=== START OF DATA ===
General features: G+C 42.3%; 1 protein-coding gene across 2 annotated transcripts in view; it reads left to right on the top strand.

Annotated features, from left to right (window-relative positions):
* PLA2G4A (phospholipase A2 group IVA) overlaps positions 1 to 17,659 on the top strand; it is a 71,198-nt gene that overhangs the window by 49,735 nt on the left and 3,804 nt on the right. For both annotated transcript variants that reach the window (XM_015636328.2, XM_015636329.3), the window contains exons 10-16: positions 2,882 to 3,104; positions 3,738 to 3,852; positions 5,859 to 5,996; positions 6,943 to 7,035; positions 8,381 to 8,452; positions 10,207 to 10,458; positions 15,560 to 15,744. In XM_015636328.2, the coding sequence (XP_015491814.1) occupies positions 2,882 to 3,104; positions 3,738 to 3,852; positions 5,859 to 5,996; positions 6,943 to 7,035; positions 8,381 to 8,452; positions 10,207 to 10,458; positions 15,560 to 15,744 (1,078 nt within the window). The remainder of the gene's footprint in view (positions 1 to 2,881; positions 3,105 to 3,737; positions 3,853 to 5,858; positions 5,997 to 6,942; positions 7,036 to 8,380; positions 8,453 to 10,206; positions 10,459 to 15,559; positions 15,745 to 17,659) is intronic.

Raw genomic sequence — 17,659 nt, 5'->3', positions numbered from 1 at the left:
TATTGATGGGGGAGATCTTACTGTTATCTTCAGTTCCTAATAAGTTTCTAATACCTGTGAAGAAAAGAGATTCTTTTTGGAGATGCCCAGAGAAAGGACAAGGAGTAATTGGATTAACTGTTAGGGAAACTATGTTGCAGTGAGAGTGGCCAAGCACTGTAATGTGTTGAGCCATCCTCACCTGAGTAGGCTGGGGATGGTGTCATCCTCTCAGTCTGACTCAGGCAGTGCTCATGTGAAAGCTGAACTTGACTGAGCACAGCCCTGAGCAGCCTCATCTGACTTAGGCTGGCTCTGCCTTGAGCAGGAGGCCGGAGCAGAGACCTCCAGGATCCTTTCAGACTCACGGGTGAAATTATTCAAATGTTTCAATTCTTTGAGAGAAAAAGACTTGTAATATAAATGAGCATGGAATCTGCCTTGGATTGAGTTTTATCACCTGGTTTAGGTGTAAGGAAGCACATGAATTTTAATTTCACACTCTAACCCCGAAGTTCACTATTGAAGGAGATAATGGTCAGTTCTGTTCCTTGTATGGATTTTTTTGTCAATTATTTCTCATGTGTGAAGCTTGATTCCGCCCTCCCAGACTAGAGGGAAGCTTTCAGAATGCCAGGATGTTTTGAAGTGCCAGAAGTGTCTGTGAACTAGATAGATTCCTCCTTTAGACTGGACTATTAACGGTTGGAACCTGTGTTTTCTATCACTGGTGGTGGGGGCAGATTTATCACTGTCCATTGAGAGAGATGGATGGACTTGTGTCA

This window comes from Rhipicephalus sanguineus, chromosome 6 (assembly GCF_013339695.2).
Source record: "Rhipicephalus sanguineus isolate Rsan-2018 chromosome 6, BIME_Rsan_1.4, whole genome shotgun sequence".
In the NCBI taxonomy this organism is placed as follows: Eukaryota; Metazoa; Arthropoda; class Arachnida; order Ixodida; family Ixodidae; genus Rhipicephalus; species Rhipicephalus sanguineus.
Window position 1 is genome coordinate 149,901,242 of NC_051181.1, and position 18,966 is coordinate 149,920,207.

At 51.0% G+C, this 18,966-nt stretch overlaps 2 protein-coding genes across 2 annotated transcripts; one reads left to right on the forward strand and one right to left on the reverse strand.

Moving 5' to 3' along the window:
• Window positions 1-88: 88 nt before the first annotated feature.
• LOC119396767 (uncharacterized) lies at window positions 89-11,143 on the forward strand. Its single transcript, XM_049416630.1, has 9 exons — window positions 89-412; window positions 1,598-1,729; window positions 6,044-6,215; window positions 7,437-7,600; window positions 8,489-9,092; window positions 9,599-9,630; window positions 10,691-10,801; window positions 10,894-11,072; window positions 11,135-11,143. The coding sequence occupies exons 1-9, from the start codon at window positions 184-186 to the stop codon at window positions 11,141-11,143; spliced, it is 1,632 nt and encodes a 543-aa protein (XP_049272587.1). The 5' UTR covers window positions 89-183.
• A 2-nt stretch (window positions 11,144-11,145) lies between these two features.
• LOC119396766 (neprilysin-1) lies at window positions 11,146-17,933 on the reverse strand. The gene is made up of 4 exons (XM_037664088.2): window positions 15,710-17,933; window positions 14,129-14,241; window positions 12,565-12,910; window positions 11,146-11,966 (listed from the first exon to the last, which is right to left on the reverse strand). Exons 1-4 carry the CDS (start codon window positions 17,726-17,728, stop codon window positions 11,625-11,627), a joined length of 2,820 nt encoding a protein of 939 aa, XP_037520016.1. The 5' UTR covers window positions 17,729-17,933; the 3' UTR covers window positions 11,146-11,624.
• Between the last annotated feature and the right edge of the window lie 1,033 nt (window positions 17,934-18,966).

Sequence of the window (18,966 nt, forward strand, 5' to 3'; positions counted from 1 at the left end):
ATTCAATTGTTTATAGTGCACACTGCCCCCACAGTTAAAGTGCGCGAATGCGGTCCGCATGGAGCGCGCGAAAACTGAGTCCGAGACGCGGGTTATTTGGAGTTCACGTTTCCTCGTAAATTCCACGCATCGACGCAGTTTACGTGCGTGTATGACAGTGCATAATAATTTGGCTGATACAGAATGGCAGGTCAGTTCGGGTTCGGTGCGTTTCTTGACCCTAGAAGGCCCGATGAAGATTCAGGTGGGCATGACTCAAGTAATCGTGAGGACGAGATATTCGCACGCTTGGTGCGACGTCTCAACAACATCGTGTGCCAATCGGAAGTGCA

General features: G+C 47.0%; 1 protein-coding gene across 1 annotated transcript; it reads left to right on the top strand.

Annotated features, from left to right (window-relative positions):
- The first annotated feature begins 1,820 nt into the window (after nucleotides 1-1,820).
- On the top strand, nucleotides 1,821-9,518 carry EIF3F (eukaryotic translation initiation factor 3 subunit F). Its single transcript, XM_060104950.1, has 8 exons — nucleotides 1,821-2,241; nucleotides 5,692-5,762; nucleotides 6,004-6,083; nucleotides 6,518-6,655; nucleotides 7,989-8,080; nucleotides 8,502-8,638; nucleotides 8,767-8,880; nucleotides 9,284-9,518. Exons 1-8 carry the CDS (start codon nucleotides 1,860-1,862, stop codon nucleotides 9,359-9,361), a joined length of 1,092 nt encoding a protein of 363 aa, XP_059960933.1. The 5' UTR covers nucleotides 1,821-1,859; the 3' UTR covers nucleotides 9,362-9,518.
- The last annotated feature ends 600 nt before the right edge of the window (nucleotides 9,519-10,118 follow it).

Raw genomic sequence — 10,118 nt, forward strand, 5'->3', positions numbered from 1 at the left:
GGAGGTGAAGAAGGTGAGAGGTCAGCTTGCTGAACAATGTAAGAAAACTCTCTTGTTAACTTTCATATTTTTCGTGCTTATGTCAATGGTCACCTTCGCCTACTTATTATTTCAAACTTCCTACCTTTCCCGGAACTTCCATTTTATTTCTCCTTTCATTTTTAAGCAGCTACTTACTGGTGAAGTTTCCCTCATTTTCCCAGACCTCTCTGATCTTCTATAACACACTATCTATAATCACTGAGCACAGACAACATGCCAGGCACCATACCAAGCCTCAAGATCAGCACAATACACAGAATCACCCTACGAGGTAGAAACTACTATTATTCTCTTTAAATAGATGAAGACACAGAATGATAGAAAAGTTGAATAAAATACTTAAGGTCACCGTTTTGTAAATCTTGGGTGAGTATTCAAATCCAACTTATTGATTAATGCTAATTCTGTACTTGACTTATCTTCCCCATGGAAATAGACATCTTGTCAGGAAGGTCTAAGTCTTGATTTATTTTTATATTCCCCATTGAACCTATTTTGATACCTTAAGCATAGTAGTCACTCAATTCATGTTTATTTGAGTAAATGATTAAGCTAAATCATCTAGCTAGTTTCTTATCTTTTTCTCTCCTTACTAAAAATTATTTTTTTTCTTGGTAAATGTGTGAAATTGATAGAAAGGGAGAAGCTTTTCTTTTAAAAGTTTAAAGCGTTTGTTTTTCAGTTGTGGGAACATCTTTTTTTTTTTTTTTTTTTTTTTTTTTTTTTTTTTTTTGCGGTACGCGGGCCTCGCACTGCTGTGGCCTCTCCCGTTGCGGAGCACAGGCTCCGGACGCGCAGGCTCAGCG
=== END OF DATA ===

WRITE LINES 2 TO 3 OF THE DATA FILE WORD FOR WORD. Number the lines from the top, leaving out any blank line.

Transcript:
Annotated features, from left to right (window-relative positions):
* PLA2G4A (phospholipase A2 group IVA) overlaps positions 1 to 17,659 on the top strand; it is a 71,198-nt gene that overhangs the window by 49,735 nt on the left and 3,804 nt on the right. For both annotated transcript variants that reach the window (XM_015636328.2, XM_015636329.3), the window contains exons 10-16: positions 2,882 to 3,104; positions 3,738 to 3,852; positions 5,859 to 5,996; positions 6,943 to 7,035; positions 8,381 to 8,452; positions 10,207 to 10,458; positions 15,560 to 15,744. In XM_015636328.2, the coding sequence (XP_015491814.1) occupies positions 2,882 to 3,104; positions 3,738 to 3,852; positions 5,859 to 5,996; positions 6,943 to 7,035; positions 8,381 to 8,452; positions 10,207 to 10,458; positions 15,560 to 15,744 (1,078 nt within the window). The remainder of the gene's footprint in view (positions 1 to 2,881; positions 3,105 to 3,737; positions 3,853 to 5,858; positions 5,997 to 6,942; positions 7,036 to 8,380; positions 8,453 to 10,206; positions 10,459 to 15,559; positions 15,745 to 17,659) is intronic.